The French government's announcement came after several days in which the government of Premier Jacques Chirac faced attacks from members of his own ruling conservative coalition, including former President Valery Giscard d'Estaing, for refusing the American request that F-111 fighter-bombers be allowed to fly directly from Britain to Libya over France. The French refusal, coupled with a similar stance by Spain, forced the American bombers to take a long detour down the Atlantic west of Europe and then across the Mediterranean.
They suspect that Chirac succumbed either to his political need for close relations with Socialist President President Francois Mitterrand or to the independent, anti-American foreign policy tradition of the late President Charles de Gaulle. Chirac's party, the Rally for the Republic, regards itself as Gaullist.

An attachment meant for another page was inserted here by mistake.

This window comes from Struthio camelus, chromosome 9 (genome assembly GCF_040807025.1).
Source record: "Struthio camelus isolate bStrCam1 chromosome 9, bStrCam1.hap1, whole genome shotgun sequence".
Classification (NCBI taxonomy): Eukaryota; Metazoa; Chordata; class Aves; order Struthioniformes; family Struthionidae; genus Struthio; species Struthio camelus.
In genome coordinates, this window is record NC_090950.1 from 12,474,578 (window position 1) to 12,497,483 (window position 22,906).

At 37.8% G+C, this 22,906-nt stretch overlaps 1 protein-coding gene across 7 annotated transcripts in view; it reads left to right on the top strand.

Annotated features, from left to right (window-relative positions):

The decision to refuse the American request to fly over France was made by both Chirac and Mitterrand. For the first time since its constitution was written in 1958, France has a president and premier of opposing political parties, a situation that has created an odd, hybrid executive. Under the constitution, Chirac runs the government day in and day out, including the ministries of foreign affairs and defense, but Mitterrand still has special responsibilities in the fields of foreign affairs and defense.